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Former Atlanta CTO Takes Aim at Gov’s Data Fears With New Tech

Tye Hayes, who helped the city of Atlanta recover from its high-profile 2018 ransomware attack in time to host the Super Bowl, drew on the lessons from that rebuilding with a new product aimed at enabling innovation.

A person gesturing to a laptop screen with a pen in the background with technology symbols connected by digital lines in the foreground.
Fear — well-founded fear, to be sure — has led to much trepidation about government moving forward with technology in order to improve itself and better serve constituents.

That’s why Tye Hayes, who helped the city of Atlanta recover from a 2018 hack that is every city’s nightmare, is trying to help government stand up to that fear. Her company, N-Ovate Solutions, has put out a new product meant to mitigate risk and give agencies the right tools to modernize and innovate, pulling directly from her experience helping Atlanta rebuild.

The new product, SmartGov Data Tech, is a data platform N-Ovate built using FedRAMP-authorized cloud technology. Hayes described it as a “unified data stack” offering three modules: one to connect and ingest data; one to detect, clean and move data; and one to archive it. A fourth module for visualization is in the works.

“SmartGov was really that data platform that’s been uniquely designed to help try to solve that problem,” Hayes said. “We’re not trying to be your analytics tool, we’re not trying to be any type of smart data solve. We are trying to enable that by helping you clean that data, connect it, be able to protect the sensitive things, lock down the data, put retention schedules in place, all from one pane of glass, and then you enable your smart innovation.”

That emphasis on enablement ties back to Atlanta, but further back into Hayes’ career as well. After the hack, and ahead of the Super Bowl the city hosted early the next year, Atlanta looked to use its rebuilding as an opportunity to lay the foundation for bigger and better things. Like many cities, it wanted to explore Internet of Things technology, smart policing tools, cloud adoption and insights that could only be gained by analyzing information across departments.

It all came down to data.

“I’ve been working in the industry for a long time. I come from government, I’ve been in the military, I’ve served in the United States Navy, I’ve worked for Lockheed Martin Aeronautics on the security side, I’ve worked for GE Power Systems,” Hayes said. “And in every major migration you run into data challenges. In any type of innovation [or] transformation project data becomes a challenge.”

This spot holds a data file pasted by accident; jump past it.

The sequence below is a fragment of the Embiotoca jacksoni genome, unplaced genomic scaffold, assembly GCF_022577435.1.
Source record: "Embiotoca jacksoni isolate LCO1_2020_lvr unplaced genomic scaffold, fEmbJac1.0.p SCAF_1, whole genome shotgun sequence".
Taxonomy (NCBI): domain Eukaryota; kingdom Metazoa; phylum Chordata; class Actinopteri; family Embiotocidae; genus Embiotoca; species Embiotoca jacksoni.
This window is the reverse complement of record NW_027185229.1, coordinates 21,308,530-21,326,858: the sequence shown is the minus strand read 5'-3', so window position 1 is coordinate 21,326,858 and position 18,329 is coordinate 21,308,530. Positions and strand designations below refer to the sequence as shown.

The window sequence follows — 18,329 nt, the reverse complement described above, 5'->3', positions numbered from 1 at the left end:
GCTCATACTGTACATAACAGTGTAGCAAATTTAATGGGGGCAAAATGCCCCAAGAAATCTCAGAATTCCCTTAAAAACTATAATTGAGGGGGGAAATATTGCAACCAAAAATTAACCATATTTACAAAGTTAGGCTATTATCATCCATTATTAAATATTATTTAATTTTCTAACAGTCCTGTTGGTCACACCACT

Those challenges, again, are often based in fear.

“[Customers have been] afraid they were gonna lose it, they were afraid to move it, you know, ‘This is what keeps the lights on,’” she said. “Any of those things — compliance issues have always been the thing that, one, keeps organizations’ risk a problem because they have a lot of legacy in place, but also it keeps them from being able to move. So we felt like we were able to solve that problem and be able to help you with workforce, because a lot of times it’s a skill set issue as well.”

As a consultancy, N-Ovate also expects to work closely with government agencies using SmartGov in order to help them make the best use of it and to augment any skill shortages they might have, depending on individual need.

Those needs would appear to be uniquely ripe opportunities at this moment, Hayes pointed out. The past couple of years have paired new demands with new resources for state and local government as well as education.

“What COVID has done is really highlighted the need to be flexible and be able to provide services. Now your constituents, the residents, are demanding different types of services. They don’t want to go in to do tags. They want to have that flexibility, which is forcing that innovation from the customer base,” she said. “With … limited one-time fundings that are coming, agencies need to be very strategic about how they use those fundings.”

The product is part of the Black Progress Matters incubator program. N-Ovate is headquartered in Georgia, but has offices in New York and Arizona as well.
Ben Miller is the associate editor of data and business for Government Technology. His reporting experience includes breaking news, business, community features and technical subjects. He holds a Bachelor’s degree in journalism from the Reynolds School of Journalism at the University of Nevada, Reno, and lives in Sacramento, Calif.